Stolen Devices a Persistent ProblemBreach Tally Spotlights Risks Posed by Lack of Encryption
The latest updates to the federal tally of major health information breaches confirm that the loss and theft of unencrypted devices continue to plague the industry.
Eight of the 10 incidents added to the tally in the past month involved lost or stolen unencrypted computing devices, including six laptop thefts. Since federal regulators began tracking major breaches in September 2009, about 54 percent of incidents have stemmed from lost or stolen unencrypted devices or storage media.
Many organizations have yet to encrypt all laptops containing patient information because of misperceptions about the cost involved and the potential impact on computer performance, some observers say. And device thefts are often the result of carelessness or a lack of awareness of security risks.
As federal authorities continue to ramp up HIPAA enforcement efforts with hefty penalties for non-conformance, however, there is more pressure on organizations to take more steps to protect patient data (see: Another Big Fine After a Small Breach).
Also, encryption provisions in the rules for Stage 2 of the HITECH Act electronic health record incentive program - including a requirement that EHRs automatically encrypt data stored on end-users' devices, could help cut down on breaches. But those rules don't kick in until 2014.
Breach Statistics Update
The 10 breach incidents added to the Department of Health and Human Services' Office for Civil Rights tally in the past month affected 155,000 individuals. Since September 2009, when the HITECH breach notification rule took effect, 499 major breaches affecting 21.2 million have been posted. OCR adds incidents affecting 500 or more individuals to the list once it confirms the details.
So far, OCR has posted about 89 incidents that occurred in 2012. Those affected slightly more than 2 million individuals.
Among the incidents recently added to the tally are:
- A case involving a stolen unencypted laptop stolen containing data on 66,000 patients at Howard University Hospital. When the January incident was first reported, only about 34,000 patients were thought to be affected. The laptop was the personal device of a contractor who downloaded the files in violation of the hospital's policies.
- A breach involving a lost thumb drive containing data on almost 2,300 patients of the University of Texas MD Anderson Cancer Center. The July 2012 incident involved an employee leaving the storage drive on one of the Houston cancer center's shuttle buses. This was the second incident listed on the tally for MD Anderson this year, the first being a stolen, unencrypted laptop containing data on more than 29,000 patients (see: Cancer Center Reports 2nd Data Breach ).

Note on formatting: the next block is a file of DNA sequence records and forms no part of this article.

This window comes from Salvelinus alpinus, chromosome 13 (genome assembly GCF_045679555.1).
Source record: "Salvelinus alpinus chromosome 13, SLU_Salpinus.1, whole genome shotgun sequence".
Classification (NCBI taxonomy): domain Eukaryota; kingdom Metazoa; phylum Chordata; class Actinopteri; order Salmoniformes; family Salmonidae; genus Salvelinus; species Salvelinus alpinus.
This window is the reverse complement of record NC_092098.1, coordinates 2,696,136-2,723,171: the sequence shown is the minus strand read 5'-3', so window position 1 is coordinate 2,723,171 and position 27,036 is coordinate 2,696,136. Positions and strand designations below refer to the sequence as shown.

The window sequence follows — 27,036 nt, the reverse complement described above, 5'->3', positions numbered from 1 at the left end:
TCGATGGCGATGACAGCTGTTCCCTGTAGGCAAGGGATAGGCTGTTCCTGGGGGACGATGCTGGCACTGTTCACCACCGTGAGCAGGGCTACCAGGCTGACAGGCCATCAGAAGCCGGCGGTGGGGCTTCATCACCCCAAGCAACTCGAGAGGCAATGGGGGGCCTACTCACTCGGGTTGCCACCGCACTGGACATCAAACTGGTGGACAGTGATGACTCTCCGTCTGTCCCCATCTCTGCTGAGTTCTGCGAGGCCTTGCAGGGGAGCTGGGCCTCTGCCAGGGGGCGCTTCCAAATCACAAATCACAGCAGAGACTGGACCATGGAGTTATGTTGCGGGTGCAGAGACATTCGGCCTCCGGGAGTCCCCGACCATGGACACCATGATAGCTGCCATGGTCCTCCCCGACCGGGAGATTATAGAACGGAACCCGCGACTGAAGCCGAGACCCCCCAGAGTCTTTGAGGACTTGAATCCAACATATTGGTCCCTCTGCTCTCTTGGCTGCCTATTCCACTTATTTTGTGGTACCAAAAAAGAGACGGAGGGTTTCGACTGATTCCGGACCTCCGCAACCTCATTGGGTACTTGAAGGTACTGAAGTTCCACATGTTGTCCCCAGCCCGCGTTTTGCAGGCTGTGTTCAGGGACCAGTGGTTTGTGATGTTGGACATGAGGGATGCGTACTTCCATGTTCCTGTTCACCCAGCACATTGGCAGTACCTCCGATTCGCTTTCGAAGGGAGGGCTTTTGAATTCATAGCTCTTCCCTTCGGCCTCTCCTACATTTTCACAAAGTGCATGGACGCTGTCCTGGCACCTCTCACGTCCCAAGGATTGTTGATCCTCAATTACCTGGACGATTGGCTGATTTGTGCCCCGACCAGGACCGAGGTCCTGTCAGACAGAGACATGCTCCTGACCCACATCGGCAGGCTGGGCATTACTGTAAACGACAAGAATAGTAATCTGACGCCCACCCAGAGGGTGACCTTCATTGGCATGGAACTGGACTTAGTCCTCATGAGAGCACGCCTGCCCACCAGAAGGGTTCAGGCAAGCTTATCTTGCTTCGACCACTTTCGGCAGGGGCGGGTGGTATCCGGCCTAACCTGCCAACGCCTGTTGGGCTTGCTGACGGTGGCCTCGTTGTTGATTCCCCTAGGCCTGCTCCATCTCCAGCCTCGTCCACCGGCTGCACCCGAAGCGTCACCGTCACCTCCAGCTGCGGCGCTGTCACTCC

Charles Christian, CIO at Good Samaritan Hospital, in Evansville, Ind., believes that breaches involving unencrypted devices are common, in part, because some resource-squeezed healthcare providers are reluctant to invest in encryption. "There's a lot of overhead, there are annual costs," he says.
Nevertheless, his organization has encrypted computers as well as storage devices. "It's an extra expense, but it's like insurance," he says. Plus, most of Good Samaritan's laptops are tethered to nursing carts or desks to help guard against theft. And in certain areas, such as the registration desk, the hospital uses thin clients that don't store data.
"Virtualization or the use of thin clients is something healthcare organizations need to consider," he says.
The hospital also restricts what can be stored on encrypted USB drives. "We have endpoint protection that has very granular control on what can be saved on thumb drives," he says.
If physicians use a mobile device to access records remotely, "nothing gets saved on the laptops," he says. That way, there's no data at risk if the device is stolen.
Too many organizations have misperceptions about the cost of encryption and its impact on computer performance, says Dixie Baker, a member of the HIT Policy Committee's Privacy and Security Tiger Team, which advises regulators. She stresses that the cost of encryption has dramatically declined and notes that the latest encryption technology no longer adversely affects the performance of computer drives.
"People who have had full-disk encryption will tell you that after the initial encryption, you can't tell [that device is encrypted,]" says Baker, who recently joined the consulting firm Martin, Blanck and Associates as a partner.
One reason that there are so many major breaches involving unencrypted stolen or lost devices, Baker believes, is that those incidents are more easily detected than hacker attacks.
"It's harder to detect a malicious attack. But when something is stolen or lost, a company has historically tracked physical devices, with inventory," she says. Or, if someone has a laptop stolen from a car, "that's easily noticed too."